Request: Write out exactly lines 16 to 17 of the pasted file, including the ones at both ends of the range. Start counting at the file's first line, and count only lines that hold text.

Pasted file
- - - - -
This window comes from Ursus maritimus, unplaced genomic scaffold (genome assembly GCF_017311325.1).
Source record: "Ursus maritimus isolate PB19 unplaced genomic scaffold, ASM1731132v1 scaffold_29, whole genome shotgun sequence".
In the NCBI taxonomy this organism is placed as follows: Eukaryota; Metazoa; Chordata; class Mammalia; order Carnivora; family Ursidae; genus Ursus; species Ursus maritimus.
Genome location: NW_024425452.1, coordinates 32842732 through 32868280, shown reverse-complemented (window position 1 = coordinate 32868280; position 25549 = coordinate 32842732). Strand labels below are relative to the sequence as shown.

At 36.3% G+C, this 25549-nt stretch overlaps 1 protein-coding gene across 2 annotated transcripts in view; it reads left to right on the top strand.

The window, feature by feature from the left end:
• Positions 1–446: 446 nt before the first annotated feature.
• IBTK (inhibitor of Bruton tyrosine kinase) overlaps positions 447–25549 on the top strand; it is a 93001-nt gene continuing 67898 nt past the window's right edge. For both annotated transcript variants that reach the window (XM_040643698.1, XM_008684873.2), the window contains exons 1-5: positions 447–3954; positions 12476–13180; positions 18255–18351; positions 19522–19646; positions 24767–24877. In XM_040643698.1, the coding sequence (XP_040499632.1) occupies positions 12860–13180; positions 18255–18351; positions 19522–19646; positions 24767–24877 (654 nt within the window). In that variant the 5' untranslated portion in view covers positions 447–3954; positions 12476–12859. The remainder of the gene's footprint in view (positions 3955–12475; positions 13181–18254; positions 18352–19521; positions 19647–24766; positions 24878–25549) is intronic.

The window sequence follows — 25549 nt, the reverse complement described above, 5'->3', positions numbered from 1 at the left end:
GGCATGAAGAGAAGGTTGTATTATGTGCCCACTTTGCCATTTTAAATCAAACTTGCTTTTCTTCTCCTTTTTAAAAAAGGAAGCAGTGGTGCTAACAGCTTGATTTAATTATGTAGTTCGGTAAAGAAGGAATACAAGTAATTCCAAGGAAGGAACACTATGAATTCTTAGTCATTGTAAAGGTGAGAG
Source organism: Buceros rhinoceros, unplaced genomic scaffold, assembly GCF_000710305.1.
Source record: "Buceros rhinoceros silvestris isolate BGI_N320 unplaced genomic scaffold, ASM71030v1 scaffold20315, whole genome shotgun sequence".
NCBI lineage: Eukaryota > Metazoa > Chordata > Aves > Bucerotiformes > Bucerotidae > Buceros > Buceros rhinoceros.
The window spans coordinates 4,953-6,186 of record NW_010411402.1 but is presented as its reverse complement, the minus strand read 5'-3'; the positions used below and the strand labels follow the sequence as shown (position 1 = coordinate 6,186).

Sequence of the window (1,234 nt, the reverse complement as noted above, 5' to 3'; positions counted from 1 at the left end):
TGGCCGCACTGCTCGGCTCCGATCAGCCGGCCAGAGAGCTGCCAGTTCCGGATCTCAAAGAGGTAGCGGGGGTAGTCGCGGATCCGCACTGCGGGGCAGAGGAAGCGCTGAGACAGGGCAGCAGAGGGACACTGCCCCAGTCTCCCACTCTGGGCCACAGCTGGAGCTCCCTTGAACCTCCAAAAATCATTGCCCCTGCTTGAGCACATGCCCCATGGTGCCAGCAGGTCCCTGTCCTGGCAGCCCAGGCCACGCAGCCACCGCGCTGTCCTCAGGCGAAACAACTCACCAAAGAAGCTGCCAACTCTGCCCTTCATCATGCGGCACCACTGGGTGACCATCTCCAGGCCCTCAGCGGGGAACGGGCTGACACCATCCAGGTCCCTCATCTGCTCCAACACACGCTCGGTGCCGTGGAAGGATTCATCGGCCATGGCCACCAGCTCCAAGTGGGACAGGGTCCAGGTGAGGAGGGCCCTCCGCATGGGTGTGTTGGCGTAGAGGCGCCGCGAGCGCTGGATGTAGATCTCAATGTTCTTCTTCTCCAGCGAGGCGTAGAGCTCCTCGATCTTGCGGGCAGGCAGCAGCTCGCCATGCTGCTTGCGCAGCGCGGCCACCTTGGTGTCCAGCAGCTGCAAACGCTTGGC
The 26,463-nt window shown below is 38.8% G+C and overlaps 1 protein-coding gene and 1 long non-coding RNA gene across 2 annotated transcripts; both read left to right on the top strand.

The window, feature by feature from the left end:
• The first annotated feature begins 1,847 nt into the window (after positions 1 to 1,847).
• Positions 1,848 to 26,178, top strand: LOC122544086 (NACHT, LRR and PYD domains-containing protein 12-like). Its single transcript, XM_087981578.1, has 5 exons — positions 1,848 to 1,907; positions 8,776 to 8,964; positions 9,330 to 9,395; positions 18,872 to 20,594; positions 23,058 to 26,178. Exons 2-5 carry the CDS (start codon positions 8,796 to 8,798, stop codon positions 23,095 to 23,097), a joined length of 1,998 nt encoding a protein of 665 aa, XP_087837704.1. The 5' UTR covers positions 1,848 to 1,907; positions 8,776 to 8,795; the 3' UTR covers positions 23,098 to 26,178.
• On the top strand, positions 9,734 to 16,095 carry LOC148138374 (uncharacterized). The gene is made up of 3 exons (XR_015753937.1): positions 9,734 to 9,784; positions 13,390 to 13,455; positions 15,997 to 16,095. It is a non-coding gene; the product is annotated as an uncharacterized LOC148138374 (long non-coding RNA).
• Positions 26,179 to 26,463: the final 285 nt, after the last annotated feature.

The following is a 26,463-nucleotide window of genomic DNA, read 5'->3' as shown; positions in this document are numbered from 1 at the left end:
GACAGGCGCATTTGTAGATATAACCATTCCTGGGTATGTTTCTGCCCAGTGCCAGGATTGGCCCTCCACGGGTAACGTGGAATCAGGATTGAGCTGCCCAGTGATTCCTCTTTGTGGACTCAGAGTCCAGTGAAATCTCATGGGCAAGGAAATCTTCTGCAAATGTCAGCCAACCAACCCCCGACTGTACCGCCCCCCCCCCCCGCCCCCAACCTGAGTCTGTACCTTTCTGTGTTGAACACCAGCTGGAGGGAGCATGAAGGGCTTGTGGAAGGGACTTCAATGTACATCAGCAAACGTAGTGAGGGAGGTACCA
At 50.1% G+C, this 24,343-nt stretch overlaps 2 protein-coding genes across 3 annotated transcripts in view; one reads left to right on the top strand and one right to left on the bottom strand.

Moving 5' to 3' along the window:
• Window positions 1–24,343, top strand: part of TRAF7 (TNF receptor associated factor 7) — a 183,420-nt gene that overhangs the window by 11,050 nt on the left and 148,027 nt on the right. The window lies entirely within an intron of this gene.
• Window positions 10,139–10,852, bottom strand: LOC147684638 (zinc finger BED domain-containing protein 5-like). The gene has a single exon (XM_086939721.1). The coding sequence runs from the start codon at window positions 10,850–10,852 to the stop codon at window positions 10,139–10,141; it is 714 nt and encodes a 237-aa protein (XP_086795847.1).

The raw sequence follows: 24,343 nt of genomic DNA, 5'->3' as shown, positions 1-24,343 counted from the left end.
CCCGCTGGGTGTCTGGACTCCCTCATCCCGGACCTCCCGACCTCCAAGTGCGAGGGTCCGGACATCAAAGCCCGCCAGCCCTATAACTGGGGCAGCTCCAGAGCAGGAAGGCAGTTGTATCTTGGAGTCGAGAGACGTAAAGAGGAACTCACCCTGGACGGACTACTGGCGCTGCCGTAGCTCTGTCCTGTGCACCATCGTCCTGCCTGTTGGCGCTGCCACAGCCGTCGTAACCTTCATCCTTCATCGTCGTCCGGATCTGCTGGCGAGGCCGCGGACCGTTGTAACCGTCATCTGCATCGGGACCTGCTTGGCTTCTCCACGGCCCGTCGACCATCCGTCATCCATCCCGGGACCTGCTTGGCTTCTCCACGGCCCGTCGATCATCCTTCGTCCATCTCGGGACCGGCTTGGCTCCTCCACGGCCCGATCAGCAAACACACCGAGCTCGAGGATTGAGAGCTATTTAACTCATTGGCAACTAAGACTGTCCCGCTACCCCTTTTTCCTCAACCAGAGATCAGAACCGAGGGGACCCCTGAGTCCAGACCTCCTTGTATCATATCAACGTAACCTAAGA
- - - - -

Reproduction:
TGGCCGCACTGCTCGGCTCCGATCAGCCGGCCAGAGAGCTGCCAGTTCCGGATCTCAAAGAGGTAGCGGGGGTAGTCGCGGATCCGCACTGCGGGGCAGAGGAAGCGCTGAGACAGGGCAGCAGAGGGACACTGCCCCAGTCTCCCACTCTGGGCCACAGCTGGAGCTCCCTTGAACCTCCAAAAATCATTGCCCCTGCTTGAGCACATGCCCCATGGTGCCAGCAGGTCCCTGTCCTGGCAGCCCAGGCCACGCAGCCACCGCGCTGTCCTCAGGCGAAACAACTCACCAAAGAAGCTGCCAACTCTGCCCTTCATCATGCGGCACCACTGGGTGACCATCTCCAGGCCCTCAGCGGGGAACGGGCTGACACCATCCAGGTCCCTCATCTGCTCCAACACACGCTCGGTGCCGTGGAAGGATTCATCGGCCATGGCCACCAGCTCCAAGTGGGACAGGGTCCAGGTGAGGAGGGCCCTCCGCATGGGTGTGTTGGCGTAGAGGCGCCGCGAGCGCTGGATGTAGATCTCAATGTTCTTCTTCTCCAGCGAGGCGTAGAGCTCCTCGATCTTGCGGGCAGGCAGCAGCTCGCCATGCTGCTTGCGCAGCGCGGCCACCTTGGTGTCCAGCAGCTGCAAACGCTTGGC
The 26,463-nt window shown below is 38.8% G+C and overlaps 1 protein-coding gene and 1 long non-coding RNA gene across 2 annotated transcripts; both read left to right on the top strand.